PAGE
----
Depletion of HSP60 inhibits mESC proliferation and differentiation
To evaluate the role of HSP60 in mESCs, we depleted HSP60 using a doxycycline-inducible shRNA-expressing lentiviral vector. By western blotting, we showed that the HSP60-expressing lentiviral vector effectively decreased HSP60 expression levels in mESCs (Figure 3a). Notably, we found that HSP60 depletion resulted in decreased mitochondrial membrane potential and mass (Figures 3b and c), indicating a role for HSP60 in the mitochondrial integrity of mESCs. In addition, HSP60 knockdown resulted in a decrease in the percentage of tightly packed cell colonies (Figure 4a). HSP60 knockdown also inhibited mESC proliferation by ~50% compared with that in control mESCs (Figure 4b). Moreover, depletion of HSP60 resulted in a split of the Oct4 protein band (47 and 43 kDa) (Figure 4c), suggesting that HSP60 knockdown affected OCT4 posttranslational modification. Furthermore, the sizes of EBs derived from HSP60-shRNA-expressing mESCs were smaller compared with mESCs expressing control shRNAs (Figures 5a and b). HSP60 knockdown also resulted in the increased expression of α-feto protein, an endoderm marker, but the decreased expression of brachyury, a mesoderm marker (Figures 5c and d). Taken together, these data indicate that HSP60 has an important role in mESC stemness and differentiation.
HSP60 knockdown enhances differentiation-induced apoptosis through AIF
It is well established that cell differentiation can lead to apoptotic cell death.7, 8 In addition, differentiated cells from mESCs undergo apoptosis.9 We found that HSP60 knockdown decreased EB size and modulated EB-lineage specification (Figure 5). Thus, we examined whether HSP60 knockdown affects differentiation-induced apoptosis of mESCs. After 3 days of EB formation using the hanging drop culture method, we found that >30% of cells were apoptotic (Figure 6a). Moreover, we showed that this HSP60 knockdown-induced increase in apoptosis was caspase-3 independent (Figure 6b). AIF is involved in initiating a caspase-independent pathway of apoptosis by causing DNA fragmentation and chromatin condensation.7 Thus, we examined whether the effect of HSP60 on apoptosis is mediated by AIF. Notably, we found that depletion of AIF abolished the HSP60 knockdown-induced increase in differentiation-induced apoptosis of mESCs (Figures 6c and d), whereas HSP60 knockdown had no effect on MEF apoptosis (Figures 6e and f). HSP60 knockdown increased G2 phase cells in MEFs and S phase cells in mESCs (Figure 6g). Together, these data indicate that HSP60 has an important role in EB survival during differentiation.
ESC metabolism is heavily dependent on glycolysis, with 50–70% of glucose being converted to lactate.10 ESCs are less reliant on oxidative phosphorylation compared with their differentiated counterparts and ESCs contain comparatively lower mitochondrial mass.11 However, inhibition of oxidative phosphorylation affects self-renewal and the expression of pluripotency markers.12 These findings indicate that oxidative phosphorylation is required for ES cell function, despite its utilization at reduced levels. In this study, we used proteomic analysis to better understand differences in mitochondrial protein levels between somatic cells and ESCs. We found that mitochondrial function and mass were reduced in mESCs compared with MEFs (Figures 1a and b). We also showed that the expression levels of electron transfer complexes I–IV did not differ between MEFs and mESCs (Figure 1c). Taken together, we conclude that, even though the function of the electron transport chain in ESC mitochondria is functionally intact, the ESC mitochondrial mass is lower in ESCs compared with somatic cells.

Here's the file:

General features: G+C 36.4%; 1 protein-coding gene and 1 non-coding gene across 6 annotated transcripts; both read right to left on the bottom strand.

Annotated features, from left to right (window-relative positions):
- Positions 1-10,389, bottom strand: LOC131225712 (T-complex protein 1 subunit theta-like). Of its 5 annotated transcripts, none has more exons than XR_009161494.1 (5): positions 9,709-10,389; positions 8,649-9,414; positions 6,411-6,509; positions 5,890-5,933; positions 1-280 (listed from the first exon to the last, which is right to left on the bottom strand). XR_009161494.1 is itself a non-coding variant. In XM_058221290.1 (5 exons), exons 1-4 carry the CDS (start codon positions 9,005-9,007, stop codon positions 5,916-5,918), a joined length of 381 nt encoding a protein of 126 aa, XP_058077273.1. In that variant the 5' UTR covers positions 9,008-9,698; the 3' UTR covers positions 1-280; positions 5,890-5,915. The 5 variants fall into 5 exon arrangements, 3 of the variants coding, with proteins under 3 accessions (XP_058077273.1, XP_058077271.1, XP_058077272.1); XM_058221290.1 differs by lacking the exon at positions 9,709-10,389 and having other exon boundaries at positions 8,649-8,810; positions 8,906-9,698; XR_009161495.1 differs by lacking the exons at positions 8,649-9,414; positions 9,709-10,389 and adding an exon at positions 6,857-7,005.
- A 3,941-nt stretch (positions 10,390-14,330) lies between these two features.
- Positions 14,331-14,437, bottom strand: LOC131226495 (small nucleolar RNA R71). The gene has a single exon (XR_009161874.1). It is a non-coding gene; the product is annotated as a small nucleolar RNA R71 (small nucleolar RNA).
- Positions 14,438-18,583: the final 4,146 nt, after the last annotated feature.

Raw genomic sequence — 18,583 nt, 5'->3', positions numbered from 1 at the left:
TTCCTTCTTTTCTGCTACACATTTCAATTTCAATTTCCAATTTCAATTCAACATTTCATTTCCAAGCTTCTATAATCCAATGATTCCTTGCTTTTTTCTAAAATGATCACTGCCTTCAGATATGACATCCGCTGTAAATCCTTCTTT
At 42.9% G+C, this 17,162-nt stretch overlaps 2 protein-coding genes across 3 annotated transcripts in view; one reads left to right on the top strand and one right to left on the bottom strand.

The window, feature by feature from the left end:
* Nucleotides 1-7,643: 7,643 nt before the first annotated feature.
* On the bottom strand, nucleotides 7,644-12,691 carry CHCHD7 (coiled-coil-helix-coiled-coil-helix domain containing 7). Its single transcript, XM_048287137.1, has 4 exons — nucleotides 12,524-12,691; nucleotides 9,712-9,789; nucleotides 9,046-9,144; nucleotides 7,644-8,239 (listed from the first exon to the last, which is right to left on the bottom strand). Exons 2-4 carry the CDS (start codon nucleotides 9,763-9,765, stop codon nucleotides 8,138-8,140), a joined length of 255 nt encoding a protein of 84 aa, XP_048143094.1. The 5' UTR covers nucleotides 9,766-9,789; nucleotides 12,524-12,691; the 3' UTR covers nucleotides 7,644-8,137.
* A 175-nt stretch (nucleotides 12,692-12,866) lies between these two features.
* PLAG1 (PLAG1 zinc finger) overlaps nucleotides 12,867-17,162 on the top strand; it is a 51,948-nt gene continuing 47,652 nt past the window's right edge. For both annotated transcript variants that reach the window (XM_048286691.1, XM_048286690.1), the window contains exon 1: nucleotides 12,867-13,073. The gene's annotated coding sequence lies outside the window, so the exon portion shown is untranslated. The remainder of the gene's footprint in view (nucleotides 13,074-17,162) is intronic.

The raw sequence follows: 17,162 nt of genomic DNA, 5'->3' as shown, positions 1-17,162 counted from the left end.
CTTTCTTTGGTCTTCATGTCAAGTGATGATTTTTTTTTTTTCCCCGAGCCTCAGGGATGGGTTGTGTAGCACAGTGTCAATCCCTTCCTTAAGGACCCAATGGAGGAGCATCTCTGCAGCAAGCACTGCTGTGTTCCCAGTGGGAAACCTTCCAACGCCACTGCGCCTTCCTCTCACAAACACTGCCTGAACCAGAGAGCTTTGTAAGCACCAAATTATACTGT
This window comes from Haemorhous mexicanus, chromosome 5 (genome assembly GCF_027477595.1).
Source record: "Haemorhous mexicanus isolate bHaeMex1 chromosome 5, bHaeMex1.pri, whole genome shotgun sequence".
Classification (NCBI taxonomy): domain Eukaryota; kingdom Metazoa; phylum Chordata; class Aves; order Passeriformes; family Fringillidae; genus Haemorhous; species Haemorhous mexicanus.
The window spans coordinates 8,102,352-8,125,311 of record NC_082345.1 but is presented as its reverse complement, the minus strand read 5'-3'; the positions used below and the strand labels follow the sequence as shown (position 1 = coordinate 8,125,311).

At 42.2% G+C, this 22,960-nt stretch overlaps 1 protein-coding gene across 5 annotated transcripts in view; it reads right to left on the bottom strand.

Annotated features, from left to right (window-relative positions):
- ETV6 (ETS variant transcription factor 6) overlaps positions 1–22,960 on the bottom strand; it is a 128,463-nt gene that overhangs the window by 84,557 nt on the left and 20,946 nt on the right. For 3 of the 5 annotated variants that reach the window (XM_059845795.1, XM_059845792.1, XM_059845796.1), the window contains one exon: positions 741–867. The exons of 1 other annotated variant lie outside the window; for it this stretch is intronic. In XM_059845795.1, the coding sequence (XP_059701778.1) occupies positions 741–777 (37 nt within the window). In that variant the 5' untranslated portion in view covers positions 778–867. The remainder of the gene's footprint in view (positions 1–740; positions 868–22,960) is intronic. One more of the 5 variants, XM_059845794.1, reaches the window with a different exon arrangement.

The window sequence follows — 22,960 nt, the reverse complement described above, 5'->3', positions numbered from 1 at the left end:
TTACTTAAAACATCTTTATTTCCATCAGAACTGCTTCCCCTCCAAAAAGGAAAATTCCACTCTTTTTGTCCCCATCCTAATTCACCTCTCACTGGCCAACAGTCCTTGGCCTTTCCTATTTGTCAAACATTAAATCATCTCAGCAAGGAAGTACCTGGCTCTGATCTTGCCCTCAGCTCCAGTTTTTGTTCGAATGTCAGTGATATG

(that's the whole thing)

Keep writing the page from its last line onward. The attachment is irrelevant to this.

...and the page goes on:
HSP60, also known as HSPD1 and chaperonin 60, is widely recognized as a molecular chaperone, with roles in cellular stress.13 HSP60 is primarily located in mitochondria but has also been reported to be present in the cytoplasm.14 HSP60 can act as either an inducer or inhibitor of apoptosis, depending on the conditions present.15, 16 In addition, HSP60 deficiency induces mitochondrial morphological aberrations and electrochemical potential collapse, indicating an important role for HSP60 in maintaining mitochondrial morphology and regulating mitochondrial activities.17 However, its role in ESCs, which possess fewer mitochondria, remains largely unknown.
HSP60 knockdown in mESCs decreased the percentage of tightly packed cell colonies (Figure 4a), which is indicative of mESC differentiation. HSP60 knockdown also decreased EB size (Figure 5a). However, HSP60 knockdown mEBs are differentiated into three germ layer cells (Figures 5c and d). HSP60 knockdown increases differentiation-induced apoptosis of mESCs (Figure 6). Taken together, HSP60 had a slight effect on differentiation and a marked effect on differentiation-induced apoptosis of mESCs, suggesting that HSP60 has a role in cell survival rather than differentiation.
In summary, we used an shRNA-mediated protein knockdown approach to examine the roles of HSP60 in mESCs. We found that HSP60 knockdown reduces mitochondrial mass and membrane potential in ESCs (Figure 3). HSP60 depletion also inhibits proliferation of mouse ESCs (Figures 4 and 5). Interestingly, HSP60 knockdown increases differentiation-induced apoptosis (Figure 6). This enhancement of apoptosis is caspase-independent and mediated by AIF. As one possible mechanism of action, inhibition of the HSP60 molecular chaperone functions to retain AIF in the cytosol, thereby mediating caspase-independent apoptosis. Taken together, we conclude that HSP60 is required for functional compensation of the reduced mitochondrial mass in mESCs and for cell survival during mESC differentiation.
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This work was supported by the Bio & Medical Technology Development Program through NRF funded by the Ministry of Science, ICT and Future Planning (NRF-2012M3A9C6050363 and NRF-2012M3A9B4028749), and the Medical Research Center Program (NRF-2017R1A5A2015061).